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Dangerous Drugs & Medical Devices News & Commentary on Prescription Drug & Medical Device Lawsuits

Big Pharma Could End Mass Tort Litigation, But It Is More Profitable To Get Sued

Posted in Lawsuits

That sounds crazy, I know.  But here’s my logic.

The vast majority of pharmaceutical lawsuits are brought under what’s called a failure to warn theory of liability.  Failure-to-warn lawsuits allege that a manufacturer of a drug didn’t accurately inform a plaintiff about the risks associated with taking a specific drug.  If the manufacturer does give an adequate warning about the risks of a drug, you basically can’t sue the manufacturer if you’re hurt.

The way in which manufacturers warn the public is through the drug’s label. The label includes the very lengthy package insert that describes the risks of the drug.  The pharmaceutical companies write that label in cooperation with the FDA.  In other words, they don’t get to just put whatever they want there.  Whatever they put in the label has to be supported by evidence and approved by the FDA.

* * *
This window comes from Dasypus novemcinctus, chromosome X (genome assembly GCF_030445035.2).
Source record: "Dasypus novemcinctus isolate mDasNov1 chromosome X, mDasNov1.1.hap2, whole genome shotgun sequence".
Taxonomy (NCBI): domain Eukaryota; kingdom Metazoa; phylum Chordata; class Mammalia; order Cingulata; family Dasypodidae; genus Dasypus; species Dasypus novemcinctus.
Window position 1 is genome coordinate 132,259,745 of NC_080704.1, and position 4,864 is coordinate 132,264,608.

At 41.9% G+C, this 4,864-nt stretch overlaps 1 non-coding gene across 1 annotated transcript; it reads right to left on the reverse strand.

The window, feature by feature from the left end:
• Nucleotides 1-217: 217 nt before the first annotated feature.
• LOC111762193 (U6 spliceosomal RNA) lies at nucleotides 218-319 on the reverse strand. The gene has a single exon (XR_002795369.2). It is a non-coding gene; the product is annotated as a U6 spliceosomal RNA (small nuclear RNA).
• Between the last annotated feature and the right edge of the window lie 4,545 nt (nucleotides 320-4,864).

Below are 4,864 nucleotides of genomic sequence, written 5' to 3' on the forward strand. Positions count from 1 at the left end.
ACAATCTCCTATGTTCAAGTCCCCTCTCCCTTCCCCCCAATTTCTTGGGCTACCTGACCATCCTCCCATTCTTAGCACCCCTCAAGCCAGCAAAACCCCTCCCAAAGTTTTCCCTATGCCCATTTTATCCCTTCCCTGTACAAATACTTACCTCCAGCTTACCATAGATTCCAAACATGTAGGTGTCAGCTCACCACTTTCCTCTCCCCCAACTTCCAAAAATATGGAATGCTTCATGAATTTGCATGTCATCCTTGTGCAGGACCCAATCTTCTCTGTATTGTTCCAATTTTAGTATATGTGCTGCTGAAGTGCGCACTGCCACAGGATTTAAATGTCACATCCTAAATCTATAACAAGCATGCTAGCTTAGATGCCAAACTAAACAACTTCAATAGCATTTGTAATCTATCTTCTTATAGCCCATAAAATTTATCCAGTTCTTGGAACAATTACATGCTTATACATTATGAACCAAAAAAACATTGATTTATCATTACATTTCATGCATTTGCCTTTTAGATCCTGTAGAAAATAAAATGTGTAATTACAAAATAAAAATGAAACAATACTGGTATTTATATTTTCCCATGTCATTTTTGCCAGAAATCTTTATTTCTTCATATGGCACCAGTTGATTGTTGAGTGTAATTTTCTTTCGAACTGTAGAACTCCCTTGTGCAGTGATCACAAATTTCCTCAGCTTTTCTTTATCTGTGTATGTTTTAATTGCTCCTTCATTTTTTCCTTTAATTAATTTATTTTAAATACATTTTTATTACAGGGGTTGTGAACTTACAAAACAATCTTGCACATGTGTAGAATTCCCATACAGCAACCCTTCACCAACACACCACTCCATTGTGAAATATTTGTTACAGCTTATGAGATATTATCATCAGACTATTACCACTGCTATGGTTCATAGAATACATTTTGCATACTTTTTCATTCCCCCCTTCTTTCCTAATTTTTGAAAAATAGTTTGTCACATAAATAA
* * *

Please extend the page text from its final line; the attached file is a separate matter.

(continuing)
So, the solution is simple: pharmaceutical companies could fully disclose all of the known risks of taking a drug on the drug’s label.  If they did that, there wouldn’t be anymore failure to warn litigation.  Case in point: Ortho-Evra.  If someone uses the patch today and suffers from a pulmonary embolism tomorrow, no lawyer will take the case because the label FINALLY has a strong warning about the risks of a pulmonary embolism.

So why don’t the pharmaceutical companies disclose all the risks of a drug in the first version of a label?  Because stronger warnings lead to lower sales.  In other words, the drug companies would rather sell more drugs and get sued than sell less drugs and not get sued.  So clearly it must be more profitable not to warn consumers and to get sued than it would be to virtually eliminate all lawsuits.

There’s even a safety valve built into the system that prevents a pharmaceutical company from writing a ridiculously overbroad warning label: The FDA.  As I mentioned, there must be evidence to support everything in a label.  Any warnings that aren’t justified will be rejected by the FDA.  And if by some chance, the FDA rejects a warning that it shouldn’t have, the pharmaceutical company is still safe: It’s tough to win a failure to warn lawsuit if the warning was specifically rejected by the FDA.

The pharmaceutical companies therefore have it within their power to get rid of nearly all tort lawsuits against them.  But they choose not to.  I believe that they choose not to because it is more profitable to sell additional drugs and use the profits to pay the people who are injured and do sue.

Am I wrong?